The (Social) Recession Is Real

Charles Hugh Smith comments on the “social recession” via his blog:

Is something that isn’t measured (for whatever reason) still real?  In economic terms, if it isn’t measured, it doesn’t exist. That explains why the nation can be mired in a 5-year social recession that goes unrecognized and unexamined.

If we base our either/or assessment of whether the U.S. economy is in recession on statistics such as the gross domestic product (GDP), we conclude the economy is “growing” tepidly and therefore cannot be in recession.

But suppose this “growth” is concentrated in the top 5% of the populace, the thin slice whose incomes are still rising while the household incomes of the 95% are continuing to decline (down 7% since 2009 when adjusted for inflation). If the top 5% are earning and spending more, that could push aggregate “growth” into the positive even as the financial situation of the lower 95% continues to decline.

That’s only one facet of statistical legerdemain:  “median” or “average” doesn’t tell us much about how the bottom 95% are doing if income/wealth inequality is extreme. 

Even more intriguing is to ask, “what statistics are not even collected?”  For example, what percentage of student loans are used as a substitute for income, i.e. used to pay basic living expenses? Anecdotally, there is plentiful evidence that a great many people are signing up for one class at the local community college in order to get a student loan that they will use not for education but to live on.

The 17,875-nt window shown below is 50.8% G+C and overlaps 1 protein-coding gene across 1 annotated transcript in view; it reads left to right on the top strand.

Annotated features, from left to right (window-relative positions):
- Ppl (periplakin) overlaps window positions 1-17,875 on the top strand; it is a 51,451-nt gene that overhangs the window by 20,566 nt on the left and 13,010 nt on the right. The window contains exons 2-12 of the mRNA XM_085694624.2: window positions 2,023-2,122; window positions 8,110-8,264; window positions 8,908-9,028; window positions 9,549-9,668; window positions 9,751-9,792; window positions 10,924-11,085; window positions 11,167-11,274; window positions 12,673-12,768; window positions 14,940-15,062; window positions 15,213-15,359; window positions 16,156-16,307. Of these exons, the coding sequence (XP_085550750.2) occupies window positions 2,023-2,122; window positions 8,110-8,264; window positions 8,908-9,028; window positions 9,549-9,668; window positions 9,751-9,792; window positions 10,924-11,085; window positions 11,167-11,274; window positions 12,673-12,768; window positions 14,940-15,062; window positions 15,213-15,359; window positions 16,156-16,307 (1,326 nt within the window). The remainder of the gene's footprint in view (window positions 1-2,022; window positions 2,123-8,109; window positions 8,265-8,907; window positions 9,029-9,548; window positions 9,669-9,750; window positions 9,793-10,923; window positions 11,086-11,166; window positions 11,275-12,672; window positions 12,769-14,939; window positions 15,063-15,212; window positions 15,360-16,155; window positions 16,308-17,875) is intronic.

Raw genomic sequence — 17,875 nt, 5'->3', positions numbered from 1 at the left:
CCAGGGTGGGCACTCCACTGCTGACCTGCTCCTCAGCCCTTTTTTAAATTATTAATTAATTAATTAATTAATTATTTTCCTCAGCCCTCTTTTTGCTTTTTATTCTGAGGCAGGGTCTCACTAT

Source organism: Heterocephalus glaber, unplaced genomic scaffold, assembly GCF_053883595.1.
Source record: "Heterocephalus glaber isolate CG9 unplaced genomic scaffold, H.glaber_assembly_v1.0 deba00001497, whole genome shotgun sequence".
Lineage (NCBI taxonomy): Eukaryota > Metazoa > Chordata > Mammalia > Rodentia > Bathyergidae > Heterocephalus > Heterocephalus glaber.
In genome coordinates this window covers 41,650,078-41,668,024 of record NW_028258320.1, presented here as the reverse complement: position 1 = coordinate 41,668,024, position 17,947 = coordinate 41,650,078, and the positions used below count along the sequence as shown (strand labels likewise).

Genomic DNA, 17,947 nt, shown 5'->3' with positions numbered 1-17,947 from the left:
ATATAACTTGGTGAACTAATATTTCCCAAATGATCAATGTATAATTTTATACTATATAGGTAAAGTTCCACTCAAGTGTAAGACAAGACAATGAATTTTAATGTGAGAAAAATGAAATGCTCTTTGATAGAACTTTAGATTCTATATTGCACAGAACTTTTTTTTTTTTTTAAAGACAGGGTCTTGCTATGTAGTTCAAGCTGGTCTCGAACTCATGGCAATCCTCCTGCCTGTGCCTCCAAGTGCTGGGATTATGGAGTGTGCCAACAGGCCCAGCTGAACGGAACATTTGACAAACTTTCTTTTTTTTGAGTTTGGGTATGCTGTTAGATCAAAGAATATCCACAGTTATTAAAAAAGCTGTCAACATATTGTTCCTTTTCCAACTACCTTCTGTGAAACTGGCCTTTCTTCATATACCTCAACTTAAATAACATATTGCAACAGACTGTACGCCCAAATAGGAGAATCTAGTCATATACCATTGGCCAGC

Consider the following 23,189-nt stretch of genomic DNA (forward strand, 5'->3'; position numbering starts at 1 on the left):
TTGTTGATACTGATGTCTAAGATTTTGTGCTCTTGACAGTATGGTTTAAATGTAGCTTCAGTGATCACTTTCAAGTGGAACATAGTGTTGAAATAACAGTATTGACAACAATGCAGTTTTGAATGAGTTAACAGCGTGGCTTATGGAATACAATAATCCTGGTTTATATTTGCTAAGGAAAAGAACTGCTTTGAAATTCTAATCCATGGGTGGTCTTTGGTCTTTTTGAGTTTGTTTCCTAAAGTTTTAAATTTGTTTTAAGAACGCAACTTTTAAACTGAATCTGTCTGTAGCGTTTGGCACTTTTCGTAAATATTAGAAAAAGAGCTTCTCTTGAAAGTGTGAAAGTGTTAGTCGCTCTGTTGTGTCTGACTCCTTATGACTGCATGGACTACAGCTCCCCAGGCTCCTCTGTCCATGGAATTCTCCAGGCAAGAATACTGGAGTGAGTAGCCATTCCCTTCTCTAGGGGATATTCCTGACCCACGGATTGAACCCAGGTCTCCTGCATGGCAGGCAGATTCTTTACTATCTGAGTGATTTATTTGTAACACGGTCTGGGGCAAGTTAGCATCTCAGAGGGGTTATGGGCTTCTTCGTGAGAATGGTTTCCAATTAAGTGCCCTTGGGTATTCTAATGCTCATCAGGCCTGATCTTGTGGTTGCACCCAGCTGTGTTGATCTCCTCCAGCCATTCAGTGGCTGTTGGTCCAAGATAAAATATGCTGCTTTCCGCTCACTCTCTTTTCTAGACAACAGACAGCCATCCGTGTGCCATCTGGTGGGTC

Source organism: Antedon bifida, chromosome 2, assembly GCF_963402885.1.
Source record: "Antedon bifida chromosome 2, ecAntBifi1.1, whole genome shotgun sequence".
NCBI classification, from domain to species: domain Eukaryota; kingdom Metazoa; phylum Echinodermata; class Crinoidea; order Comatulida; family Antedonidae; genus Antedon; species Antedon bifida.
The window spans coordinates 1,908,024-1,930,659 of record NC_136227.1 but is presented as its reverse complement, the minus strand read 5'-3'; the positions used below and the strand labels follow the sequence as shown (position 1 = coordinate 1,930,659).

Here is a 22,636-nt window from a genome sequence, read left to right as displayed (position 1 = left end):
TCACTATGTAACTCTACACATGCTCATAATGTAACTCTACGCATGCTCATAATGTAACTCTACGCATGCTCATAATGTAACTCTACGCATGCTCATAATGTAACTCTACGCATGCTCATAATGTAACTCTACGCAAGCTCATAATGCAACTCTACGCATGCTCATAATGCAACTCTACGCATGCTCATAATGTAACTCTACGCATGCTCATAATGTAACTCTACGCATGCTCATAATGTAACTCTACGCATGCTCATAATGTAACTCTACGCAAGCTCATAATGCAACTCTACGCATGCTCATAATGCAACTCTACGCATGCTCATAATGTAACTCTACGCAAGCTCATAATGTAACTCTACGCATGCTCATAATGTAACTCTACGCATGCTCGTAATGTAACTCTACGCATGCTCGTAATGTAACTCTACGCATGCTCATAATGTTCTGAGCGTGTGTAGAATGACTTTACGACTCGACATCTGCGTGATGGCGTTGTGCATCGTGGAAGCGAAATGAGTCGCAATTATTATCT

This could part of the reason why student loan defaults are soaring.

Is an economy of people obtaining student loans they have no way to service as the only available means to get enough money to keep themselves off the street a healthy economy?  What yardsticks would we use to measure a social recession, i.e. a recession in opportunity, income and lifestyle?

Correspondent B.C. recently sent some statistics on housing and the Millennial Generation’s jobs/work/earnings prospects. 

Age 20-34:

Headship rate: 36% (percentage who are heads of households)

Full-time employment: 44%

Unemployment: 8-13%

Persons per household: 2.72

Participation rate: 76% (the number of people who are counted as participating in the economy)

How many people 34 and under qualify for a non-subsidized home mortgage?  That is, how many qualify under traditional rules (income = 3 to 4 X mortgage payments, 20% down payment in cash, etc.) Is an economy in which people in their 30s cannot afford to buy a house a healthy economy, a non-recessionary economy? 

Clearly, using broad (and easily gamed) yardsticks of “growth” do not measure social recession or the health of the economy in terms of affordability, income, opportunity, economic mobility, etc. for the lower 95%.

Just as clearly, the U.S. has been in a social recession since 2008, if not earlier.  Creating “growth” by boosting income/wealth inequality via speculative credit bubbles  is not widespread or healthy growth.  It is merely statistical legerdemain.

Three books speak to the financial rot at the heart of the current “growth” and the decline of opportunity and upward mobility for the 95%:

Down the Up Escalator: How the 99 Percent Live in the Great Recession

Predator Nation: Corporate Criminals, Political Corruption, and the Hijacking of America

After the Music Stopped: The Financial Crisis, the Response, and the Work Ahead